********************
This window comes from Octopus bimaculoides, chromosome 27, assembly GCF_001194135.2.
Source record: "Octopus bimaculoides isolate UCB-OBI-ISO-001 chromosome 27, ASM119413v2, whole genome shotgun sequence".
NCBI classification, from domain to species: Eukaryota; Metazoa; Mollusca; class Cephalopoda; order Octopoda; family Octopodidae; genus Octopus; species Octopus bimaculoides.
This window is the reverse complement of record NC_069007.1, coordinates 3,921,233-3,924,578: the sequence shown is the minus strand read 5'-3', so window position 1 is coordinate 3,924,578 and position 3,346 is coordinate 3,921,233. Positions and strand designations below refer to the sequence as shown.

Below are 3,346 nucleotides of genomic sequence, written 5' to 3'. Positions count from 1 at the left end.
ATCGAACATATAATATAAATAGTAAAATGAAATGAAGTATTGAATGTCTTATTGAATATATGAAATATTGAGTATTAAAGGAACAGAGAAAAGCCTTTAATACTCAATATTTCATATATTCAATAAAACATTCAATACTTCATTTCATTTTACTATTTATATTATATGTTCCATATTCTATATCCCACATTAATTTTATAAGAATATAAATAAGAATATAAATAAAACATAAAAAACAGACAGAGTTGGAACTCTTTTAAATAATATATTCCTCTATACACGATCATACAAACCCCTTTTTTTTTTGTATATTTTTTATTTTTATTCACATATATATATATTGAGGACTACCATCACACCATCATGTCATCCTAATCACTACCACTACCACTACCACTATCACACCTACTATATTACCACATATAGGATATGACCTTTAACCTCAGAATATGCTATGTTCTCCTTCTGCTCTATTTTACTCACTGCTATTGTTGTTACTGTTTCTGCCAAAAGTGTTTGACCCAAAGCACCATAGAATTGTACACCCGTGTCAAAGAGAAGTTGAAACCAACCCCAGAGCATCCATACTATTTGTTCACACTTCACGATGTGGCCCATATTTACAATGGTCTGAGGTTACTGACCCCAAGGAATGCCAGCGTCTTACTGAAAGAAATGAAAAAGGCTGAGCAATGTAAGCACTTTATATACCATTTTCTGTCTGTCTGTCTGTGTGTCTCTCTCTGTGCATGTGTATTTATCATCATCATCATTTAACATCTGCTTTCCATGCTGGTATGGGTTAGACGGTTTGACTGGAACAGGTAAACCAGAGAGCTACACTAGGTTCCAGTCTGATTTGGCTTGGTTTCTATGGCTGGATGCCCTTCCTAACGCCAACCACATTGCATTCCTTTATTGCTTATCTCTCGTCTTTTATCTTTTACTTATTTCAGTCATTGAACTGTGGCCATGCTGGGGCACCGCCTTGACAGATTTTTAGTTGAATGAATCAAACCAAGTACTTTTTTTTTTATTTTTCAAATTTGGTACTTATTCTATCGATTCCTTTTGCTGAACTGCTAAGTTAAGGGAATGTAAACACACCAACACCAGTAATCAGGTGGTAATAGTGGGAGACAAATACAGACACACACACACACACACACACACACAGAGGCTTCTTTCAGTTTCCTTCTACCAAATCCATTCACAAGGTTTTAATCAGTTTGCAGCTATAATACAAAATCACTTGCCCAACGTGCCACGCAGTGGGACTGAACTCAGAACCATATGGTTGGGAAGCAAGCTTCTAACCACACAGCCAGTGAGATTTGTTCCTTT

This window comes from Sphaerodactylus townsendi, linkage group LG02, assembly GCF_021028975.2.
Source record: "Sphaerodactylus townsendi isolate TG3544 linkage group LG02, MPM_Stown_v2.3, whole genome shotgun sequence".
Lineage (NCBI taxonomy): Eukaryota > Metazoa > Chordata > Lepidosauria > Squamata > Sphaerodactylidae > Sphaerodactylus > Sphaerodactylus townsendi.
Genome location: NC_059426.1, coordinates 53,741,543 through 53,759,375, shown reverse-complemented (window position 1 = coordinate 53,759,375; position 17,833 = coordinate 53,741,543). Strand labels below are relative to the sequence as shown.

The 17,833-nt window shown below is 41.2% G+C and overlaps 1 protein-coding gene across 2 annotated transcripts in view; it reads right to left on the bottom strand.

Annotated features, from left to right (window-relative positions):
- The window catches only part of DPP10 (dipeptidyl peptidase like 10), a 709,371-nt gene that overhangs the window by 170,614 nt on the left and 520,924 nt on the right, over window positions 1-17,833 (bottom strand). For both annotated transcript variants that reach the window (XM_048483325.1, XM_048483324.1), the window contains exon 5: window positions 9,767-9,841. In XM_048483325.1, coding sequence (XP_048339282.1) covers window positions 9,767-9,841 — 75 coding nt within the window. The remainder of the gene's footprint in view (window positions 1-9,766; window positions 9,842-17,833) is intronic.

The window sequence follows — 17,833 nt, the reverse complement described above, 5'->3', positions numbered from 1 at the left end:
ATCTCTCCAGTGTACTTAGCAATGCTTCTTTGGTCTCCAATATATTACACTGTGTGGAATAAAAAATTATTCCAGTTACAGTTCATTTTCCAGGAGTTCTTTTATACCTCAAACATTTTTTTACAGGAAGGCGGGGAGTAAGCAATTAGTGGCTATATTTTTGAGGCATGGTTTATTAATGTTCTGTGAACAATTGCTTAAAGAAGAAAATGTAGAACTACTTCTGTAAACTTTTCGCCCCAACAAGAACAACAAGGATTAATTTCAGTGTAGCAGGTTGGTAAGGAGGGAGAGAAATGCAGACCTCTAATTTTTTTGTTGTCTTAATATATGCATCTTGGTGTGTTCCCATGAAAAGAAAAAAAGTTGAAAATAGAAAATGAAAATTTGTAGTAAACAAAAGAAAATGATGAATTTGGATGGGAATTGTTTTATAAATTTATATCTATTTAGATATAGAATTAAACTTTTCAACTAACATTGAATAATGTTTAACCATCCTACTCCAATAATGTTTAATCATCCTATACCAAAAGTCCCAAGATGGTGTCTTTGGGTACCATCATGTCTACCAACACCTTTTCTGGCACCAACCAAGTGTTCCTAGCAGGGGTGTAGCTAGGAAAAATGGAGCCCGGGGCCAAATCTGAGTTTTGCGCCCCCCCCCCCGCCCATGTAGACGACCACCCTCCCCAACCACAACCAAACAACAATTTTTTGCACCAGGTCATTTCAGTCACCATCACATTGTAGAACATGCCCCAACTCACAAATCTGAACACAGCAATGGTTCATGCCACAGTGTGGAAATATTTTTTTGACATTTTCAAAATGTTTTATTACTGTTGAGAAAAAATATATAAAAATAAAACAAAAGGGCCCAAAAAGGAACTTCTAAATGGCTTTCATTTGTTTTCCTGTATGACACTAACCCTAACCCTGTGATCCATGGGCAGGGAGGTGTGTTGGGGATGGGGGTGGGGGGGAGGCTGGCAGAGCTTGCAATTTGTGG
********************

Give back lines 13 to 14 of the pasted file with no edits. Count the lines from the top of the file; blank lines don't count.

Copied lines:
- The window catches only part of DPP10 (dipeptidyl peptidase like 10), a 709,371-nt gene that overhangs the window by 170,614 nt on the left and 520,924 nt on the right, over window positions 1-17,833 (bottom strand). For both annotated transcript variants that reach the window (XM_048483325.1, XM_048483324.1), the window contains exon 5: window positions 9,767-9,841. In XM_048483325.1, coding sequence (XP_048339282.1) covers window positions 9,767-9,841 — 75 coding nt within the window. The remainder of the gene's footprint in view (window positions 1-9,766; window positions 9,842-17,833) is intronic.

The window sequence follows — 17,833 nt, the reverse complement described above, 5'->3', positions numbered from 1 at the left end: